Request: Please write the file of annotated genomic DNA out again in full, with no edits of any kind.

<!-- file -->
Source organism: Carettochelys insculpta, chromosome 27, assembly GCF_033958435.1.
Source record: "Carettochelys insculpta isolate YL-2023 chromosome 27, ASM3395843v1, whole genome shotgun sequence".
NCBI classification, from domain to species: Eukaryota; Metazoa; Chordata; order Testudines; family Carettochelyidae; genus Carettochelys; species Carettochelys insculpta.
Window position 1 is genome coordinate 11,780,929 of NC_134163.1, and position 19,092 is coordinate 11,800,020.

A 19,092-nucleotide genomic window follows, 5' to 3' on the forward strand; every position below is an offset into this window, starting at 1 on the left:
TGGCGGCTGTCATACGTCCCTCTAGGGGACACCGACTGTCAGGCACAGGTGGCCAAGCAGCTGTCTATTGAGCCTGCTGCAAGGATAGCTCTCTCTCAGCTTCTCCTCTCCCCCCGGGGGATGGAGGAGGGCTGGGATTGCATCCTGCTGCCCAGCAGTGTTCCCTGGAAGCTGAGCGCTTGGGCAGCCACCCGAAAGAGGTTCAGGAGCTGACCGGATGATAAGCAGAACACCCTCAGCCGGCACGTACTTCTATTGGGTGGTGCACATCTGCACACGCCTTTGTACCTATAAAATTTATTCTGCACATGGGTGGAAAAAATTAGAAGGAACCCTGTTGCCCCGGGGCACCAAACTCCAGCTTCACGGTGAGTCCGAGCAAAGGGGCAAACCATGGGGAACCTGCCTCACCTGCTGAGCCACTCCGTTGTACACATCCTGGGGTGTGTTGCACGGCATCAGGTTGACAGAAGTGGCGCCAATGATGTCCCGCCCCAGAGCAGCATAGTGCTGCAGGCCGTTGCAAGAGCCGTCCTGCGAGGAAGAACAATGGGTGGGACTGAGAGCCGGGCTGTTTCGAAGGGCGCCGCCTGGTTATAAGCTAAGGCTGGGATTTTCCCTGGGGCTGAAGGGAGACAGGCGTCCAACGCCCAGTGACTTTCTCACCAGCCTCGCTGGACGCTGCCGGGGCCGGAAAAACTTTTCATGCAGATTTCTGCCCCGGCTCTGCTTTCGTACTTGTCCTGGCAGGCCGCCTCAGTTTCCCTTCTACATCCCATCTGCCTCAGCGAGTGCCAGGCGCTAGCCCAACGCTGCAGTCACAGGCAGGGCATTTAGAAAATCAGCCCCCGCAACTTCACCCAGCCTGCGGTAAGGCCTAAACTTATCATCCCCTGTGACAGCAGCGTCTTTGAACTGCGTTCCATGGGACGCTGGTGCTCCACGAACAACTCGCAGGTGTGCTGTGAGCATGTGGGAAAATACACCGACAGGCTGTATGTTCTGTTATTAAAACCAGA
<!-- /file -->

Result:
Source organism: Carettochelys insculpta, chromosome 27, assembly GCF_033958435.1.
Source record: "Carettochelys insculpta isolate YL-2023 chromosome 27, ASM3395843v1, whole genome shotgun sequence".
NCBI classification, from domain to species: Eukaryota; Metazoa; Chordata; order Testudines; family Carettochelyidae; genus Carettochelys; species Carettochelys insculpta.
Window position 1 is genome coordinate 11,780,929 of NC_134163.1, and position 19,092 is coordinate 11,800,020.

A 19,092-nucleotide genomic window follows, 5' to 3' on the forward strand; every position below is an offset into this window, starting at 1 on the left:
TGGCGGCTGTCATACGTCCCTCTAGGGGACACCGACTGTCAGGCACAGGTGGCCAAGCAGCTGTCTATTGAGCCTGCTGCAAGGATAGCTCTCTCTCAGCTTCTCCTCTCCCCCCGGGGGATGGAGGAGGGCTGGGATTGCATCCTGCTGCCCAGCAGTGTTCCCTGGAAGCTGAGCGCTTGGGCAGCCACCCGAAAGAGGTTCAGGAGCTGACCGGATGATAAGCAGAACACCCTCAGCCGGCACGTACTTCTATTGGGTGGTGCACATCTGCACACGCCTTTGTACCTATAAAATTTATTCTGCACATGGGTGGAAAAAATTAGAAGGAACCCTGTTGCCCCGGGGCACCAAACTCCAGCTTCACGGTGAGTCCGAGCAAAGGGGCAAACCATGGGGAACCTGCCTCACCTGCTGAGCCACTCCGTTGTACACATCCTGGGGTGTGTTGCACGGCATCAGGTTGACAGAAGTGGCGCCAATGATGTCCCGCCCCAGAGCAGCATAGTGCTGCAGGCCGTTGCAAGAGCCGTCCTGCGAGGAAGAACAATGGGTGGGACTGAGAGCCGGGCTGTTTCGAAGGGCGCCGCCTGGTTATAAGCTAAGGCTGGGATTTTCCCTGGGGCTGAAGGGAGACAGGCGTCCAACGCCCAGTGACTTTCTCACCAGCCTCGCTGGACGCTGCCGGGGCCGGAAAAACTTTTCATGCAGATTTCTGCCCCGGCTCTGCTTTCGTACTTGTCCTGGCAGGCCGCCTCAGTTTCCCTTCTACATCCCATCTGCCTCAGCGAGTGCCAGGCGCTAGCCCAACGCTGCAGTCACAGGCAGGGCATTTAGAAAATCAGCCCCCGCAACTTCACCCAGCCTGCGGTAAGGCCTAAACTTATCATCCCCTGTGACAGCAGCGTCTTTGAACTGCGTTCCATGGGACGCTGGTGCTCCACGAACAACTCGCAGGTGTGCTGTGAGCATGTGGGAAAATACACCGACAGGCTGTATGTTCTGTTATTAAAACCAGA